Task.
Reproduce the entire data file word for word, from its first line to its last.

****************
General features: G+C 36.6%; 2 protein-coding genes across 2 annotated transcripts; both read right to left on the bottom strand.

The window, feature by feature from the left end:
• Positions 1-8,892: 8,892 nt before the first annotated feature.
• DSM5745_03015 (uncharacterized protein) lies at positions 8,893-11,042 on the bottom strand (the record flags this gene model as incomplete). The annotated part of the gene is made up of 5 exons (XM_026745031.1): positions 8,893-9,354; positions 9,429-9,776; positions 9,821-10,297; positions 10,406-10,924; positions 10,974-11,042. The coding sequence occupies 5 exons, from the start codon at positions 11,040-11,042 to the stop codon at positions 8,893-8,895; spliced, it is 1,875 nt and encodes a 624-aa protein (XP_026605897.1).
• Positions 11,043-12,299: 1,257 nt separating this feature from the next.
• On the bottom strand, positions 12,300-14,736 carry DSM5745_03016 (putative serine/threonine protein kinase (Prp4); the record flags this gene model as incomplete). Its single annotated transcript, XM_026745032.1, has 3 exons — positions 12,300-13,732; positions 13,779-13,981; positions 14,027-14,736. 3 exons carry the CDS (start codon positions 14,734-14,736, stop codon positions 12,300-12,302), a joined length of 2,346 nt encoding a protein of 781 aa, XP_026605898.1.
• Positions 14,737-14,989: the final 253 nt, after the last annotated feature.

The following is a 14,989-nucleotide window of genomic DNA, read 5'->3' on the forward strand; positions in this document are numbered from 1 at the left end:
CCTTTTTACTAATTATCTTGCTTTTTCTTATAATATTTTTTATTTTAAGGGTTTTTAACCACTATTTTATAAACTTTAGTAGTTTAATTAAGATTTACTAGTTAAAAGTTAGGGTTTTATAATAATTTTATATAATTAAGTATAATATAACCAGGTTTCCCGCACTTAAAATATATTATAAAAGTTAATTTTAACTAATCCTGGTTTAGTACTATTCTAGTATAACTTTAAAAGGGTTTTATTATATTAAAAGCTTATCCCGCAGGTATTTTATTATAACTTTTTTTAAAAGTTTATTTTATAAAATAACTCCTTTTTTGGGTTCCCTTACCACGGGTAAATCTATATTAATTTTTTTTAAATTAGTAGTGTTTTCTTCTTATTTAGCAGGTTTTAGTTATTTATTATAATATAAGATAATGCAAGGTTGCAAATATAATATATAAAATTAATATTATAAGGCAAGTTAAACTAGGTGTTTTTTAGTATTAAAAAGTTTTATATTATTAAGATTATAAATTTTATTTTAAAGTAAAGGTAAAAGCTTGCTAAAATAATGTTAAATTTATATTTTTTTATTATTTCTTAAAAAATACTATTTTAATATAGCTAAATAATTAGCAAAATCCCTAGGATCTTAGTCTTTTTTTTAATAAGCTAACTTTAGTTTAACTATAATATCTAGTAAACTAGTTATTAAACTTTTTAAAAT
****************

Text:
General features: G+C 36.6%; 2 protein-coding genes across 2 annotated transcripts; both read right to left on the bottom strand.

The window, feature by feature from the left end:
• Positions 1-8,892: 8,892 nt before the first annotated feature.
• DSM5745_03015 (uncharacterized protein) lies at positions 8,893-11,042 on the bottom strand (the record flags this gene model as incomplete). The annotated part of the gene is made up of 5 exons (XM_026745031.1): positions 8,893-9,354; positions 9,429-9,776; positions 9,821-10,297; positions 10,406-10,924; positions 10,974-11,042. The coding sequence occupies 5 exons, from the start codon at positions 11,040-11,042 to the stop codon at positions 8,893-8,895; spliced, it is 1,875 nt and encodes a 624-aa protein (XP_026605897.1).
• Positions 11,043-12,299: 1,257 nt separating this feature from the next.
• On the bottom strand, positions 12,300-14,736 carry DSM5745_03016 (putative serine/threonine protein kinase (Prp4); the record flags this gene model as incomplete). Its single annotated transcript, XM_026745032.1, has 3 exons — positions 12,300-13,732; positions 13,779-13,981; positions 14,027-14,736. 3 exons carry the CDS (start codon positions 14,734-14,736, stop codon positions 12,300-12,302), a joined length of 2,346 nt encoding a protein of 781 aa, XP_026605898.1.
• Positions 14,737-14,989: the final 253 nt, after the last annotated feature.

The following is a 14,989-nucleotide window of genomic DNA, read 5'->3' on the forward strand; positions in this document are numbered from 1 at the left end:
CCTTTTTACTAATTATCTTGCTTTTTCTTATAATATTTTTTATTTTAAGGGTTTTTAACCACTATTTTATAAACTTTAGTAGTTTAATTAAGATTTACTAGTTAAAAGTTAGGGTTTTATAATAATTTTATATAATTAAGTATAATATAACCAGGTTTCCCGCACTTAAAATATATTATAAAAGTTAATTTTAACTAATCCTGGTTTAGTACTATTCTAGTATAACTTTAAAAGGGTTTTATTATATTAAAAGCTTATCCCGCAGGTATTTTATTATAACTTTTTTTAAAAGTTTATTTTATAAAATAACTCCTTTTTTGGGTTCCCTTACCACGGGTAAATCTATATTAATTTTTTTTAAATTAGTAGTGTTTTCTTCTTATTTAGCAGGTTTTAGTTATTTATTATAATATAAGATAATGCAAGGTTGCAAATATAATATATAAAATTAATATTATAAGGCAAGTTAAACTAGGTGTTTTTTAGTATTAAAAAGTTTTATATTATTAAGATTATAAATTTTATTTTAAAGTAAAGGTAAAAGCTTGCTAAAATAATGTTAAATTTATATTTTTTTATTATTTCTTAAAAAATACTATTTTAATATAGCTAAATAATTAGCAAAATCCCTAGGATCTTAGTCTTTTTTTTAATAAGCTAACTTTAGTTTAACTATAATATCTAGTAAACTAGTTATTAAACTTTTTAAAAT